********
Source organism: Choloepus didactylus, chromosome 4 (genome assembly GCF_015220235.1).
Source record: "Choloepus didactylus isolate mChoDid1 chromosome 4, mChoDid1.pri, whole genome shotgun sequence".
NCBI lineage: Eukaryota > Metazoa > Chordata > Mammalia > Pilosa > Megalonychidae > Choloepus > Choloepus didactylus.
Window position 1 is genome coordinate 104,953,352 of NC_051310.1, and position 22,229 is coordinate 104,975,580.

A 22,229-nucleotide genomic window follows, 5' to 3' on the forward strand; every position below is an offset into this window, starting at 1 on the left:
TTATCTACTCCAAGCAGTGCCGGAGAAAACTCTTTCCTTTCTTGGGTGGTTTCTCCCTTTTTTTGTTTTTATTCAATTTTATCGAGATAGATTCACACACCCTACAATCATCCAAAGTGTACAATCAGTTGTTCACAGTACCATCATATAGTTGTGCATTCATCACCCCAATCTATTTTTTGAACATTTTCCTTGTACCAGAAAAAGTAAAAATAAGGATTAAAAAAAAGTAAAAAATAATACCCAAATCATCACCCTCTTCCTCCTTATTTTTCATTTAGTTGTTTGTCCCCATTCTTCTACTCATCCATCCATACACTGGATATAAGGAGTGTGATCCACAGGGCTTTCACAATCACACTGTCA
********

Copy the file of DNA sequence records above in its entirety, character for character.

Source organism: Choloepus didactylus, chromosome 4 (genome assembly GCF_015220235.1).
Source record: "Choloepus didactylus isolate mChoDid1 chromosome 4, mChoDid1.pri, whole genome shotgun sequence".
NCBI lineage: Eukaryota > Metazoa > Chordata > Mammalia > Pilosa > Megalonychidae > Choloepus > Choloepus didactylus.
Window position 1 is genome coordinate 104,953,352 of NC_051310.1, and position 22,229 is coordinate 104,975,580.

A 22,229-nucleotide genomic window follows, 5' to 3' on the forward strand; every position below is an offset into this window, starting at 1 on the left:
TTATCTACTCCAAGCAGTGCCGGAGAAAACTCTTTCCTTTCTTGGGTGGTTTCTCCCTTTTTTTGTTTTTATTCAATTTTATCGAGATAGATTCACACACCCTACAATCATCCAAAGTGTACAATCAGTTGTTCACAGTACCATCATATAGTTGTGCATTCATCACCCCAATCTATTTTTTGAACATTTTCCTTGTACCAGAAAAAGTAAAAATAAGGATTAAAAAAAAGTAAAAAATAATACCCAAATCATCACCCTCTTCCTCCTTATTTTTCATTTAGTTGTTTGTCCCCATTCTTCTACTCATCCATCCATACACTGGATATAAGGAGTGTGATCCACAGGGCTTTCACAATCACACTGTCA